Meet the Rivian R1T, a 400-mile, all-electric luxury pickup truck

Rivian wants to build the battery-powered, off-roading truck of the future.

RJ Scaringe, CEO and founder of startup automaker Rivian, shows a chart arraying brands from "commodity" to "aspirational" on the X axis and from "presentational" to "invitational" on the Y axis. He puts brands like Subaru and Patagonia above the center line: they're very functional, or as he describes it, "invitational." is the lower-right quadrant, aspirational and fancy. But Scaringe wants his company's so-called "Electric Adventure Trucks" to play in the top-right quadrant of the chart: desirable, of course, but also the type of thing you'd use hard and put away wet.

Rivian R1T

That distinctive front-end styling will carry over to all Rivian products.


"We want to focus on the aspirational side. We want to focus on something people desire," he told reporters at a preview event in early November at Rivian's headquarters in Plymouth, Michigan. Yet at the same time, he says Rivian will build, "Products that are designed to be used, to get dirty."

"We see the space for something that enables adventures, something that enables activities," Scaringe continues.

Rivian plans to launch two all-electric vehicles, the R1T pickup truck and the R1S SUV (stay tuned for more on the R1S later this week). They're designed and engineered primarily at the aforementioned Plymouth facility, an open and airy building outfitted like a stock image of a Silicon Valley startup. The building once produced Burroughs cash registers, so Scaringe jokes that, "We've just got to figure out how to keep making cash machines." Rivian also has employees in Southern California and in the UK.

The Rivian R1T might be the electric pickup truck of tomorrow

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A design from the future

At 215.5 inches in length and 79.3 wide, the R1T is a little bigger than a Honda Ridgeline (210 by 78.6 inches) or a Chevrolet Colorado Extended Cab (212.7 by 74.3 inches). Its design is as futuristic as anything from a sci-fi film, with a full-width bar on the nose that serves as the daytime running light, while oval "stadium lights" house the actual LED headlights. With no need for a traditional grille, the truck's face is unusually flat and plain. At the lower edge, there's a functional skid plate and two fold-down recovery hooks.

The distinct design is deliberate to help promote Rivian. "We don't have history, we are a new brand," says vice president of vehicle design Jeff Hammoud, so it's important that, "You'll be able to describe this [truck] to your friends quite easily."

The cab itself is slightly more traditional in terms of truck-like design, although there's no cut-off between the cab and the bed. The door handles tucked in flush to the bodywork, as seen on everything from Jaguar Land Rover products to, of course, Teslas. That bed features a powered hard tonneau cover that, at the touch of a button, retracts into the bodywork. Another full-width light bar covers the flat tailgate, with massive RIVIAN block-lettering in true pickup-truck style.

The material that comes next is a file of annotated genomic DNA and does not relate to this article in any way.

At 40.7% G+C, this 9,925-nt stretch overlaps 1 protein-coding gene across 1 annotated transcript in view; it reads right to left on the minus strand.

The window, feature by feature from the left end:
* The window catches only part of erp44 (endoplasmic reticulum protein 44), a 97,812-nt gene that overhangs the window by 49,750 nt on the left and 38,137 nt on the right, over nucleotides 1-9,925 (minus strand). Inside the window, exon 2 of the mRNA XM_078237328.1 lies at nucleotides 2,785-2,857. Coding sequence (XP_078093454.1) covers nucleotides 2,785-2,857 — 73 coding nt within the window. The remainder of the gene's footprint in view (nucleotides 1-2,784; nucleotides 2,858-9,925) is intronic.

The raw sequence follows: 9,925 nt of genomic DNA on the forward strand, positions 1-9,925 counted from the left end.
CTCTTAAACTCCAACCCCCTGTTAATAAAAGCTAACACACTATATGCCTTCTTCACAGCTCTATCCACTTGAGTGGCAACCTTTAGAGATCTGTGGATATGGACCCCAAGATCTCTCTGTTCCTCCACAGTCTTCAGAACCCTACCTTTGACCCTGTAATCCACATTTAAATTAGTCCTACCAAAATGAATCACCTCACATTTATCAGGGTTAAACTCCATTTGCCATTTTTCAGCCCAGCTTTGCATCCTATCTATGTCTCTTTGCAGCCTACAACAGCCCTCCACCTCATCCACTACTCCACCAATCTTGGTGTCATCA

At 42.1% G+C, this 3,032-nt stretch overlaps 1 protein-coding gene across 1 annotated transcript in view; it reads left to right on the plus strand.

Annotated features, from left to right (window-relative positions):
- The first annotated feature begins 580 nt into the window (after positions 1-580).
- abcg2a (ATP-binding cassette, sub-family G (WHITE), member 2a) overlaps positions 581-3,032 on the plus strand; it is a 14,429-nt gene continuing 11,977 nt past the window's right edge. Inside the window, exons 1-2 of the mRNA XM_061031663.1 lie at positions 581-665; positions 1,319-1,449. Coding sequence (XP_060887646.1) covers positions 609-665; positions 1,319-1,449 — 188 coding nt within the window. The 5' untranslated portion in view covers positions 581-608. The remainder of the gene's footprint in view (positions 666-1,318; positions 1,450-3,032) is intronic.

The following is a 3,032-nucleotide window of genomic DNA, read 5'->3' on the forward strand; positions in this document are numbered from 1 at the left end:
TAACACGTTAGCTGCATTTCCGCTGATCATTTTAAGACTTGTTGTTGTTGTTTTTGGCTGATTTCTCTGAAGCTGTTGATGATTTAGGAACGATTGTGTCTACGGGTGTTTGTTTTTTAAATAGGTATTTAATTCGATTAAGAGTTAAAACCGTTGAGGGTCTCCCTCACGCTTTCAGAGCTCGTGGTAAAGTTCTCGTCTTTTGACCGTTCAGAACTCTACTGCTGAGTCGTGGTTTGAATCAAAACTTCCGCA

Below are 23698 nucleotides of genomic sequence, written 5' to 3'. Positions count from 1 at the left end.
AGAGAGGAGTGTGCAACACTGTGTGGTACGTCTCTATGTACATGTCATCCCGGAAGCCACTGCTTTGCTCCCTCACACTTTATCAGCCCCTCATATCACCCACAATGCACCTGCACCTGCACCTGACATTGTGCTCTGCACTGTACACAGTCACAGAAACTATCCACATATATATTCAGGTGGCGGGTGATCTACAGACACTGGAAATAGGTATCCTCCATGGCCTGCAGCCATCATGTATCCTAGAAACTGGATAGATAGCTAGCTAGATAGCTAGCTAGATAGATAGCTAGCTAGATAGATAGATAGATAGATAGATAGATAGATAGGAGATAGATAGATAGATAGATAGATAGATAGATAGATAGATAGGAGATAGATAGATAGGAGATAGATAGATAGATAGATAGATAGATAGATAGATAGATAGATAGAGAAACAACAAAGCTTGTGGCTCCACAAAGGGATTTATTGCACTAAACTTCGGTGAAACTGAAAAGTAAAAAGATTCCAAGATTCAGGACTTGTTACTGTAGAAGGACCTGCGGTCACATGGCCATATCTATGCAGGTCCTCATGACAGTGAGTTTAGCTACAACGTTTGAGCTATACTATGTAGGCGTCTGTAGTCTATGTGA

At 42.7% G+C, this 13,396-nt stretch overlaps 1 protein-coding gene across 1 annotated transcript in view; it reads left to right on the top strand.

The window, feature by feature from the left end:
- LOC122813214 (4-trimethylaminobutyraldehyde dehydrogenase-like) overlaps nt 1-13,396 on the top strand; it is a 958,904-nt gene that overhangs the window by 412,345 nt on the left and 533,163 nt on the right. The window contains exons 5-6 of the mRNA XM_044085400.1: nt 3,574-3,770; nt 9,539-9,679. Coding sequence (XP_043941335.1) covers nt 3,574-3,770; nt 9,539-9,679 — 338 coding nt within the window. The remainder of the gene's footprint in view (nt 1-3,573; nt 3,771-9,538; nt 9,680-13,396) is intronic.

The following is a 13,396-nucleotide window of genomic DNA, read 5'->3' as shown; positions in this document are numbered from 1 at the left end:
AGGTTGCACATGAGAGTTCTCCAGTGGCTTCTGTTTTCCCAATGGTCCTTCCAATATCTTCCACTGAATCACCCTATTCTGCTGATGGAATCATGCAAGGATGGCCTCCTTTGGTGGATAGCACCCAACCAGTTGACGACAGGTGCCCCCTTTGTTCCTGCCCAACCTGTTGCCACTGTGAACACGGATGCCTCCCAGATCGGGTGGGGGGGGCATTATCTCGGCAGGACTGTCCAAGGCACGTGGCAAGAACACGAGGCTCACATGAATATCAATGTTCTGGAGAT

Rivian R1T

The truck can ford up to 3.3 feet of water without issue.


The carefully sculpted exterior will make the R1T, "by a significant margin the most aerodynamic truck," Scaringe promises, though no drag-coefficient numbers are offered.

Innovative storage options

Because there is no engine up front, the R1T's hood instead opens to reveal a "frunk," able to store 11.6 cubic feet of stuff. In a demo, Rivian staffers showed they could easily stow a cooler, backpack and another duffel bag in there. Out back, the cargo bed has a fully flat design and measures 54.5 inches wide and 55.1 inches wide -- wider than but not quite as long as the bed of a Ridgeline, to give one point of reference.

At the base of the truck's C-pillar is another clever storage option called the Gear Tunnel. It's designed for fitting snowboards, golf bags or strollers inside the truck's body. The doors to the tunnel fold down to serve as steps (they can support 300 pounds) for reaching up to the roof racks, or for sitting on when, say, strapping on hiking boots or pulling off a wetsuit.

Rivian R1T

Accessories like tents will be offered for Rivian's custom racks.


A lockable storage compartment under the truck's bed can either hold a full-size spare tire or another 7.0 cubic feet of stuff. And in all models except the one with the biggest battery pack (more on that below), you'll find extra storage under the rear seat.

Rivian has designed its own rack-mounting system with expandable cross-bars that can be stowed inside the frunk. They're designed to attach and detach easily using custom hooks in the cargo bed, the bed sides and on the roof, and were specifically engineered to produce as little aero drag as possible. Rivian is working on its own brand of rack attachments for everything from bicycles and tents to snowboards, though says other brands' racks will also work. The cargo bed also has special locking cables that pull out from the bed walls to secure valuables while, say, you stop off for a post-adventure burger.

Three battery options

There will be three battery options, with the headlining one an enormous 180-kilowatt-hour pack that will give the R1T a driving range of "400+" miles, as well as a 0 to 60 miles per hour time of 3.2 seconds. A lighter 135-kWh battery pack will deliver "300+" miles of range and a 3.0-second sprint to 60, while the most affordable 105-kWh option is rated for a 230-mile driving range and a 4.9-second run to 60; it will launch approximately six months after the first two versions do. All three versions will be limited to 125 mph.

Rivian R1T

With extremely long battery ranges, the R1T should be able to take you on an off-road adventure -- and back -- without issue.


With batteries that big, charging speed becomes hugely important. The R1T will support DC fast charging up to 160 kilowatts, fast enough to add 200 miles of range in just 30 minutes -- assuming you can find a DC fast charger that supports such high power. On a Level 2 charger, the most common kind at public charge points, Rivian says the truck should be able to charge in eight hours -- though it's unclear which battery pack that applies to.

Getting power to the road are four electric motors, one at each wheel. Each one is identical, with the same power output and same single-speed gearbox ratio. They're rated for 147 kilowatts or 197 horsepower each, which equates to 788 total combined horsepower and matches Scaringe's claim that the truck will have, "nearly 800 horsepower."